Record debt reaps record profits; hikes in interest rates, fees
By Charlene Crowell | Center for Responsible Lending
For the first time since the Consumer Financial Protection Bureau (CFPB) began collecting credit card data, the nation’s related debt reached an all-time high of $1 trillion in 2022. New research released in late October examines how and why this debt grew, but also how emerging trends in card usage affect the day-to-day lives of consumers.
While companies charged consumers more than $105 billion in interest and more than $25 billion in fees, average credit card balances per cardholder returned to about $5,300, about the same as before the pandemic. At the same time, more cardholders are being charged late fees, falling behind on payments, and facing higher costs on growing debt.
Today nearly one in 10 consumers is caught in what CFPB terms ‘persistent debt’, charged more in interest and fees than they pay toward the principal owed, a pattern that makes each passing month’s charges increasingly harder to avoid. Average credit card minimum payments on revolving credit accounts now reach over $100 per month and are also a contributing factor to rising late fees and overall debt.
“With credit card debt crossing the trillion-dollar mark, we will be working to prevent bait-and-switch tactics when it comes to rewards and to increase refinancing activity so consumers can get lower rates,” said CFPB Director Rohit Chopra.
Increased indebtedness also translated into record industry profits, now higher than those reached in pre-pandemic years. Two key factors, according to the report, significantly contributed to industry profitability: an average APR margin of 15.4 percentage points above the prime rate in 2022, and only 10 credit card companies dominating the marketplace.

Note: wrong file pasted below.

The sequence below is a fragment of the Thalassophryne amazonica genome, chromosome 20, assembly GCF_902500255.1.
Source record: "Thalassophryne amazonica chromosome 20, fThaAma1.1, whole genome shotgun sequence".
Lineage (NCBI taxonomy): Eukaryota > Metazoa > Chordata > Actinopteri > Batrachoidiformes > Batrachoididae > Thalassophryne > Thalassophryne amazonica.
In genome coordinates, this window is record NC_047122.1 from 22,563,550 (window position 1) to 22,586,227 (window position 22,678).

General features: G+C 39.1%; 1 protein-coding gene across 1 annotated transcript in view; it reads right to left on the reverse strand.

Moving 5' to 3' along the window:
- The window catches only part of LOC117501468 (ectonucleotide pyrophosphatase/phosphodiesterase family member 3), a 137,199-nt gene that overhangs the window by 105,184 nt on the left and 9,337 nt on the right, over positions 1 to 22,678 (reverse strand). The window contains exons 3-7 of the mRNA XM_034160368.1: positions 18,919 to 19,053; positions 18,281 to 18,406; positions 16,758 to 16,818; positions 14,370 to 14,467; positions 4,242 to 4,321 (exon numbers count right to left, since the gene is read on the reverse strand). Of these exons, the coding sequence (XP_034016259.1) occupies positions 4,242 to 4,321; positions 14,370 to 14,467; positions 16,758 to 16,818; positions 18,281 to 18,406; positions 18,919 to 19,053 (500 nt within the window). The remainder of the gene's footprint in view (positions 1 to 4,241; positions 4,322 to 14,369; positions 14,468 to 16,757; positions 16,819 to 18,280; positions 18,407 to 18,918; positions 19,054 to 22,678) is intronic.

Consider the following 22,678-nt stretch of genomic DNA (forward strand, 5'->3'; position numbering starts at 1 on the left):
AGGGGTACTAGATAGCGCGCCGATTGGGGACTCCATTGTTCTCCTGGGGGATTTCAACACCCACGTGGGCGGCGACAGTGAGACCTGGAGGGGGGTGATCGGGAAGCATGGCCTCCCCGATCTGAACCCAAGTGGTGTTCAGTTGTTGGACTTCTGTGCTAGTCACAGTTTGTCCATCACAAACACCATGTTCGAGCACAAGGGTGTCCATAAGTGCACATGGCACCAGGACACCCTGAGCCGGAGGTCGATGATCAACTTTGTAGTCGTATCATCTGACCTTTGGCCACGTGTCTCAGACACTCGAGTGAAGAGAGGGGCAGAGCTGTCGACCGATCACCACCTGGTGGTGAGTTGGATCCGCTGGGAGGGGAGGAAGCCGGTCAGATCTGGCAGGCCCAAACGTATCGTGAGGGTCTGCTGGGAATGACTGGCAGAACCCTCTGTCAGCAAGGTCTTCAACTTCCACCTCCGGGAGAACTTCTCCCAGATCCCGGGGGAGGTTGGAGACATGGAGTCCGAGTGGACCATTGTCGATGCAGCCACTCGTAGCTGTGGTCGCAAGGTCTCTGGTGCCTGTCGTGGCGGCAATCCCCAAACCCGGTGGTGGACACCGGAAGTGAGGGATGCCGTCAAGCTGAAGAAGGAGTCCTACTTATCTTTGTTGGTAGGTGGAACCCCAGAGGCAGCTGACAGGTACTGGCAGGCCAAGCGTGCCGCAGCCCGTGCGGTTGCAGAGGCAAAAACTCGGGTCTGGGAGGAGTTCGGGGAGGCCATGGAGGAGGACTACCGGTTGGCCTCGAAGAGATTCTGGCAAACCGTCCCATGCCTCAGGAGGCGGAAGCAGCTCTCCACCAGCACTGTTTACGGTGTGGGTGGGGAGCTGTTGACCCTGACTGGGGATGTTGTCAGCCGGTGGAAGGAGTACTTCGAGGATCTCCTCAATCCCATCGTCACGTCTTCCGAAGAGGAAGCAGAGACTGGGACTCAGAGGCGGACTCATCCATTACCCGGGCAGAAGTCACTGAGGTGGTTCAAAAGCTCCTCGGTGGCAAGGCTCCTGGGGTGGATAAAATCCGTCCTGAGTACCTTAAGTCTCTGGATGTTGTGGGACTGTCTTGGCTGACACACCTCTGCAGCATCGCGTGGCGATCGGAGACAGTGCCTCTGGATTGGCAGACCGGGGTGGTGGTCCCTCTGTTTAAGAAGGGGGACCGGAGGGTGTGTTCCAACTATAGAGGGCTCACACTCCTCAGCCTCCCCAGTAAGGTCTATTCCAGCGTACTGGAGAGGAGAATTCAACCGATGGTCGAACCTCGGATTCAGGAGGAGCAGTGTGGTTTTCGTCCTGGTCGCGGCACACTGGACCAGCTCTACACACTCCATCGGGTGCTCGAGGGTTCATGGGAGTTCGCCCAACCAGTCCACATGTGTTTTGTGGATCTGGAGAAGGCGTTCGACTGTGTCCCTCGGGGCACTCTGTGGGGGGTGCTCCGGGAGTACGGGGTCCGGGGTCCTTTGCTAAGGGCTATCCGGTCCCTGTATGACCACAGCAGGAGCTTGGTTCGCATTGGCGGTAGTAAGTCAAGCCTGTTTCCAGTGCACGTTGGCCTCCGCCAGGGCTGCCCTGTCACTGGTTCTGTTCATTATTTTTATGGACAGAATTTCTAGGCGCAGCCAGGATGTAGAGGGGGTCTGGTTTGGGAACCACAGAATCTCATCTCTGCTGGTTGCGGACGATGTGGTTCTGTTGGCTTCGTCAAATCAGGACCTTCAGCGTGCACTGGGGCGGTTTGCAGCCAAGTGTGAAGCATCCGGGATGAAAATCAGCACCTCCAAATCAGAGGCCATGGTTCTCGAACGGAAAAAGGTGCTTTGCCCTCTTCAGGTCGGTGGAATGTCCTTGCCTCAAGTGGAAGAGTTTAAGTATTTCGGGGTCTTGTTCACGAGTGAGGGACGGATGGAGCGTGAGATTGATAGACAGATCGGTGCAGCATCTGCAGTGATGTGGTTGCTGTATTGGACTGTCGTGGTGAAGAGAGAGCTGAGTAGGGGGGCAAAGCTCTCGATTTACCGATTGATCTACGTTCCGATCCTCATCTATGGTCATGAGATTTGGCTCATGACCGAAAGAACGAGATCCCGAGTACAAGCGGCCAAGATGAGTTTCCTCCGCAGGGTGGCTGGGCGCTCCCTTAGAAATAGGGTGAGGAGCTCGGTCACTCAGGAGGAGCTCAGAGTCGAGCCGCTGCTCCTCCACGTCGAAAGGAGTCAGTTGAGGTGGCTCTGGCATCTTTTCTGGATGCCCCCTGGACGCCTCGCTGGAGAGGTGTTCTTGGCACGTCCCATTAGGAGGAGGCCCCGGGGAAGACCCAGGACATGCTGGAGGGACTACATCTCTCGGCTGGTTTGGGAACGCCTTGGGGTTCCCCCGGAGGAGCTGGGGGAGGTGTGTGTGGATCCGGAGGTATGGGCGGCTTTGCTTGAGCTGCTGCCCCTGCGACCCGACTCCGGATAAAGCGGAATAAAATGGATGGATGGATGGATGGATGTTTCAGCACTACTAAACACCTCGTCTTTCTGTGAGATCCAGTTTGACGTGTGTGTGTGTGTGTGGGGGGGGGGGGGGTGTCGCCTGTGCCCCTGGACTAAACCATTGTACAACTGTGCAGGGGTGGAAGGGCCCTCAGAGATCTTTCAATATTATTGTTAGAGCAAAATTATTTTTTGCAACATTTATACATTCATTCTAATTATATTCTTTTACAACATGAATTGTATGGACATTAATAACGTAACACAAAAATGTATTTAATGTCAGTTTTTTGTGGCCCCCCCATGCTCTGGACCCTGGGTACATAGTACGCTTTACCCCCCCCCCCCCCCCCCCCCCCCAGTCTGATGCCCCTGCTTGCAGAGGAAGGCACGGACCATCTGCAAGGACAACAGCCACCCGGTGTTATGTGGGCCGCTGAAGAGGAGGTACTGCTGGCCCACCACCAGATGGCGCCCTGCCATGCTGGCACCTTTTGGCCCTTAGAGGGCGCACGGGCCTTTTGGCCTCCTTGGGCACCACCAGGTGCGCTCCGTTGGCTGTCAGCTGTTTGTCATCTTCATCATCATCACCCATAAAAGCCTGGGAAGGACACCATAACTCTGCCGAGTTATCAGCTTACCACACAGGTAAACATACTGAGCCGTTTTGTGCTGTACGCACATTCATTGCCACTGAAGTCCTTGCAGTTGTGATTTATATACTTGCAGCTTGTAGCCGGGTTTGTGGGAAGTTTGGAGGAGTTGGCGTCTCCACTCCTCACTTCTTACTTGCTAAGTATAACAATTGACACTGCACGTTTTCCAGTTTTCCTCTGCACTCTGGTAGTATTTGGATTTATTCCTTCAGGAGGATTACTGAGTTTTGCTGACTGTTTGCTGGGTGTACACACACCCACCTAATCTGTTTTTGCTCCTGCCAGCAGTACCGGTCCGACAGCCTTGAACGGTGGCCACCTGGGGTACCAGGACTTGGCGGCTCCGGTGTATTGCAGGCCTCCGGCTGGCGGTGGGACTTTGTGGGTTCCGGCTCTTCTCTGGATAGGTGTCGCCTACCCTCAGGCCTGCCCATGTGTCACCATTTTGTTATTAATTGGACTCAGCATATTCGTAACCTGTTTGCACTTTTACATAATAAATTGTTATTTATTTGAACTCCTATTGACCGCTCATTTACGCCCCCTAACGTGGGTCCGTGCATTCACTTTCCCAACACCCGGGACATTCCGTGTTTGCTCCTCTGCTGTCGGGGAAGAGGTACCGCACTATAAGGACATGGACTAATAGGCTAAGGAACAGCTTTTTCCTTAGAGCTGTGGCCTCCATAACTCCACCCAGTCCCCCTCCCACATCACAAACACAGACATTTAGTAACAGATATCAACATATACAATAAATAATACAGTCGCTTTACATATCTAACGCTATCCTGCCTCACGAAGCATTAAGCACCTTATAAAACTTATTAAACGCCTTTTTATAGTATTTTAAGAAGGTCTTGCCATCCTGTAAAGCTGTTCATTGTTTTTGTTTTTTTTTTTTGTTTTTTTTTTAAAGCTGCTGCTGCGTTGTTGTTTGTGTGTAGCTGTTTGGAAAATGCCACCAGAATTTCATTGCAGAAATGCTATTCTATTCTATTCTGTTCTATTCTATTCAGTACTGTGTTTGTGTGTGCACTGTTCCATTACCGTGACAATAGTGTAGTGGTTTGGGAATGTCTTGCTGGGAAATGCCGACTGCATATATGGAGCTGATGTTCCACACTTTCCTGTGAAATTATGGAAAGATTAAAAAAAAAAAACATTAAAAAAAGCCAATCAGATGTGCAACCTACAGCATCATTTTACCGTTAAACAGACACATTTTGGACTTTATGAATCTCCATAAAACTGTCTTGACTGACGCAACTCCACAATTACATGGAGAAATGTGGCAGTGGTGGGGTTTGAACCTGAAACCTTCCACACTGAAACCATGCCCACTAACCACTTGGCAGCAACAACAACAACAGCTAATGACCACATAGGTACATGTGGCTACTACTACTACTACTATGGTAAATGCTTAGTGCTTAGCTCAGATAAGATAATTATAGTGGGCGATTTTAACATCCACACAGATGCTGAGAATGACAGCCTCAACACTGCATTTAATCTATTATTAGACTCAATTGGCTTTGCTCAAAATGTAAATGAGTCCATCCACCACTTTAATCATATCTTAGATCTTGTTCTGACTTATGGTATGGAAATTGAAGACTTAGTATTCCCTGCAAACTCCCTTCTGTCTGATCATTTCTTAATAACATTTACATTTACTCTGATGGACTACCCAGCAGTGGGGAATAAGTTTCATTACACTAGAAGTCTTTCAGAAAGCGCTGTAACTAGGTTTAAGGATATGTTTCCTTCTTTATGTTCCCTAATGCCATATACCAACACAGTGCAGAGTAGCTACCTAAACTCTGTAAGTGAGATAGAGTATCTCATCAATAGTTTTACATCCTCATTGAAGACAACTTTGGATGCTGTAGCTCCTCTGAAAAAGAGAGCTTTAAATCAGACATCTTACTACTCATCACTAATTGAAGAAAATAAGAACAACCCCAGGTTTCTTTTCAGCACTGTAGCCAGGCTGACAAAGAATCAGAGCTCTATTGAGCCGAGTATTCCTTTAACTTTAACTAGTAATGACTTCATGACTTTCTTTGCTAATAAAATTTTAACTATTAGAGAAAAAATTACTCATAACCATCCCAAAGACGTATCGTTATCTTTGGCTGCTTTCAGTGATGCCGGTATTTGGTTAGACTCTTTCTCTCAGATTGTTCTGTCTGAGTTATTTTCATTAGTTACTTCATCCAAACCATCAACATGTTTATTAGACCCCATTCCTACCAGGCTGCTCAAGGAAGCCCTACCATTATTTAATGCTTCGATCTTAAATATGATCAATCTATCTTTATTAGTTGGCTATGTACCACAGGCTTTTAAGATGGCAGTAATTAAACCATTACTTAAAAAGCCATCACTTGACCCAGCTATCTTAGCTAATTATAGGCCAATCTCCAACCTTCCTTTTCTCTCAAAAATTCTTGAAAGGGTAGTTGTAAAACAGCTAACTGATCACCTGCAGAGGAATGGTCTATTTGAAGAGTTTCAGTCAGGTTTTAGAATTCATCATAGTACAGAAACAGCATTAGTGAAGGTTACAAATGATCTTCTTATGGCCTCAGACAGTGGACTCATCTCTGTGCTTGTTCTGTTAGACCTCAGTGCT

Although the nation has nearly 4,000 credit card issuers, four-fifths – 80% – of the card activity was with one of the firms in the top10.
The highest credit card APRs are, as with other consumer financial products, among consumers who carry high credit card balances, missed payment(s), or delinquent accounts, and have subprime credit ratings, scores of less than 670 in a range of 300- 850. Consumers who have filed bankruptcies can also expect that action to affect their credit scores for seven years thereafter.
A 2019 report by Experian, one of the nation’s three credit card bureaus, found that more than a third of consumers – 38.4% – were classified as subprime. Millennials comprised the largest number of subprime borrowers.
According to Experian, “Prime consumers tend to have more mortgages and credit card accounts, while subprime consumers have more student loans and personal loans…Subprime consumers have twice as many personal loan accounts as prime consumers on average. That said, their average balance is less than half of prime consumers’ average balance.”
CFPB’s new credit card report found that many cardholders with subprime scores paid 30 to 40 cents in interest and fees per dollar borrowed each year. Further, consumers using reward cards that earn bonus points for frequent usage, earned just 27% of rewards at major credit card companies, but paid 94 percent of total interest and fees for carrying debt from month to month.
Last year, and for the first time since 2015, CFPB found a spike in over-limit transactions. According to the report, “Recent changes in incidence are also driven by accounts with subprime scores. Over-limit transactions tend to be more common among lower-score cardholders since these cardholders typically have lower credit limits and higher credit utilization than higher-score cardholders, making it more likely that even a modest purchase might exceed their credit limit.”
Along with high profits, CFPB’s new report documents a growing consumer shift toward digital communications.
Charlene Crowell is a senior fellow with the Center for Responsible Lending. She can be reached at Charlene.email@example.com.
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